1  
Reply Sun 17 Feb, 2008 09:31 pm
I would have to agree with foofie that it is a bit of a luxury. Sadly I think it has become a luxury afforded to too few in our culture. I would say that I am a bit privileged, i have lots of time and an innate motivation to fester on ideas. As far as impact goes, I imagine that my life without the love of and drive to ponder would be a hole. I imagine myself being somewhat dull and insignificant.
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The Pentacle Queen
 
  1  
Reply Wed 27 Feb, 2008 09:39 am
I'm not sure it's a luxury.
There is always time to think.
For me it's a habit.
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testy
 
  1  
Reply Wed 12 Mar, 2008 08:09 pm
Re: What does philosophy mean to you?
Gilbey wrote:
When I ask that question I'm not looking for the definition, I mean what kind of impact does it have on your life? Do you just study it out of enjoyment, or do you constantly feel as if you are searching for answers, thinking all the time?


the way you talk about it it almost seems like a religious experience
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JLNobody
 
  1  
Reply Wed 12 Mar, 2008 10:55 pm
The reading of philosophy makes it harder to be fooled--without one's permission. It is very important to examine one's life honestly, but over the years I've come to the conclusion (at least provisionally) that while the unexamined life is less worth living, the unlived life is not worth examining.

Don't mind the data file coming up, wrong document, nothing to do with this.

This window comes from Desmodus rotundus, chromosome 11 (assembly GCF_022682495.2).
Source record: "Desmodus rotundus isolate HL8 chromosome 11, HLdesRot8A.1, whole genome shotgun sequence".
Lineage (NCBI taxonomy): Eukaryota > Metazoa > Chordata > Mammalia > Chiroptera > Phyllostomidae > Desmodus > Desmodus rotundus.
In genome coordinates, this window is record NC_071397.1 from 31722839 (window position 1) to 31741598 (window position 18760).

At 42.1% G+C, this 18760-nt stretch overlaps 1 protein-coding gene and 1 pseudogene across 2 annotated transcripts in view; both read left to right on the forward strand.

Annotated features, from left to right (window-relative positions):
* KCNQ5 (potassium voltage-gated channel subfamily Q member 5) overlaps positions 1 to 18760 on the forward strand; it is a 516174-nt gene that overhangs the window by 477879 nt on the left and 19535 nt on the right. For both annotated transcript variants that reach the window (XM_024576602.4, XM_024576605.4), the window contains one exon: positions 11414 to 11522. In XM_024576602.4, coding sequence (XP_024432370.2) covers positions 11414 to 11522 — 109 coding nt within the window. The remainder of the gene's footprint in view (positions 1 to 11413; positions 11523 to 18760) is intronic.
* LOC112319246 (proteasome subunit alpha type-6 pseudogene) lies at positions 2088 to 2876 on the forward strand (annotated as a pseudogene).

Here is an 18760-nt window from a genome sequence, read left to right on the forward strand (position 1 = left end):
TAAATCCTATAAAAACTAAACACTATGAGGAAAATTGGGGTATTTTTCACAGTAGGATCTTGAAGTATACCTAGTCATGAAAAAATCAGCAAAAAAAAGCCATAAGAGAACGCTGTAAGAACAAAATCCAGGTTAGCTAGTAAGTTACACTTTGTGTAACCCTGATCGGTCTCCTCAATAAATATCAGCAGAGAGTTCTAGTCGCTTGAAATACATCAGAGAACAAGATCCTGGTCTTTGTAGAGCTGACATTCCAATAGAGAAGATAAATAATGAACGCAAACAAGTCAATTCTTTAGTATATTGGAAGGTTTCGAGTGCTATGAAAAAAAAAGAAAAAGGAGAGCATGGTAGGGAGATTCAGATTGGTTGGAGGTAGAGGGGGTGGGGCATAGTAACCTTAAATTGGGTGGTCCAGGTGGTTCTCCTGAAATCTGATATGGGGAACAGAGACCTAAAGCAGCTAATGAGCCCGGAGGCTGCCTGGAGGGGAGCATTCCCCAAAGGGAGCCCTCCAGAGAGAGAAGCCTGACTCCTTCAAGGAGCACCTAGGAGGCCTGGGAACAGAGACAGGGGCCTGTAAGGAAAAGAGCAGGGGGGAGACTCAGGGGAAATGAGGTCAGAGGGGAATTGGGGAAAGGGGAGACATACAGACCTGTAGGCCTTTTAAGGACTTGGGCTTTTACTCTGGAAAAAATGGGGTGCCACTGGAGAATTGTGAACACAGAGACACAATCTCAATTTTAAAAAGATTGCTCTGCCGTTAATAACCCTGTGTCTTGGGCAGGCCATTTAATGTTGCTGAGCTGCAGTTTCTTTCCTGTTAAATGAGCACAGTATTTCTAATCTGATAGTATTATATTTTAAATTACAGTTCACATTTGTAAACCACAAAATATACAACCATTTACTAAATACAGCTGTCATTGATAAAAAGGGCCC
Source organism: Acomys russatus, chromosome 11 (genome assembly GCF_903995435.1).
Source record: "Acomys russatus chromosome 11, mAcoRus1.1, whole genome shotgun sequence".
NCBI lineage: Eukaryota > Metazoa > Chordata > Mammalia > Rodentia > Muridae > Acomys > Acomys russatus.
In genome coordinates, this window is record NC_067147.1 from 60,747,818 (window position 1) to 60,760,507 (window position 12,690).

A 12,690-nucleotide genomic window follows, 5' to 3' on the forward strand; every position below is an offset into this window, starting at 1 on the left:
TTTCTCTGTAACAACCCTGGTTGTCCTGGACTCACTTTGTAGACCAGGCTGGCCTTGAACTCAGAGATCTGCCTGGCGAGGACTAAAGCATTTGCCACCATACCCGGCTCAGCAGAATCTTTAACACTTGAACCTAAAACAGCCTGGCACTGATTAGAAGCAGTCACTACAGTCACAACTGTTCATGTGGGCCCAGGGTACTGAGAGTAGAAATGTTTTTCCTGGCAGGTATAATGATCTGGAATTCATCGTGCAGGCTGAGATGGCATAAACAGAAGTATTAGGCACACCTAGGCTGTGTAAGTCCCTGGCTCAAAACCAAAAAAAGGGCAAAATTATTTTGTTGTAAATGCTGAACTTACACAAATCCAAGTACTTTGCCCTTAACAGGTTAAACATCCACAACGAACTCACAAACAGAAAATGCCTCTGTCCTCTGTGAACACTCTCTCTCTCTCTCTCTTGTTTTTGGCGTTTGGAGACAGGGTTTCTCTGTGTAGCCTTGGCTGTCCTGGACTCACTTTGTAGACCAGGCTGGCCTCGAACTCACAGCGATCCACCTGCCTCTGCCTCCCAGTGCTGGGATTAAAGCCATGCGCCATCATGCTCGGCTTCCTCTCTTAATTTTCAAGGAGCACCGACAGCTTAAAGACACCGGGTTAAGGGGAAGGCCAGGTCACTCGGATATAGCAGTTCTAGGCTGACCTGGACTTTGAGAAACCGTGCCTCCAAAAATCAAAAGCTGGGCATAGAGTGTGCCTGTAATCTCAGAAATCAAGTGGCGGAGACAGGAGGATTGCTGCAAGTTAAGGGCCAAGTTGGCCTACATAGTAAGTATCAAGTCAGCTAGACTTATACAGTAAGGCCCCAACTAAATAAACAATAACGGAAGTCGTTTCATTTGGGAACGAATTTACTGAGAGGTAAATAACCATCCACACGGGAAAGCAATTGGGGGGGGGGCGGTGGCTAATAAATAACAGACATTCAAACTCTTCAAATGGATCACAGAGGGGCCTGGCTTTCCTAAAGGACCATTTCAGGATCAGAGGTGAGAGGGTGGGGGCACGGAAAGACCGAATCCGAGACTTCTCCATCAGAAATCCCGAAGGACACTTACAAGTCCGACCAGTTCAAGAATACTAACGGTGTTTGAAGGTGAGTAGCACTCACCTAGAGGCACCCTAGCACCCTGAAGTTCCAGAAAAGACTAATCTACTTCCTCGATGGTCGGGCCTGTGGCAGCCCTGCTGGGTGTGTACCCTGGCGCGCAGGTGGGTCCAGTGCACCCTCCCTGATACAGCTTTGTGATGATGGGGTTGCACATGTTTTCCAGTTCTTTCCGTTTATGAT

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fresco
 
  1  
Reply Thu 13 Mar, 2008 02:01 am
JLN,

Great twist ! Smile
Gilbey
 
  1  
Reply Thu 13 Mar, 2008 02:38 pm
Well, for me, philosophy is a luxury like others have said, but its also a way of looking at things clearly. You really get a true understanding of the things that I believe are worth taking time out to understand.

I think that going through your whole life, without at least once thinking about the ultimate questions of existence, and then proceeding by delving into them, I think if you have the chance to do that and don't, then you are really missing out on possibly the most interesting part of existence.

Obviously people have different interests, but some major philosophical topics, the mind, God, ethics, all involve "you", in some sense or another, and I think that that is a reason why you should at some point in your life, inquire into some of the inseparable issues, that are a part of our existence.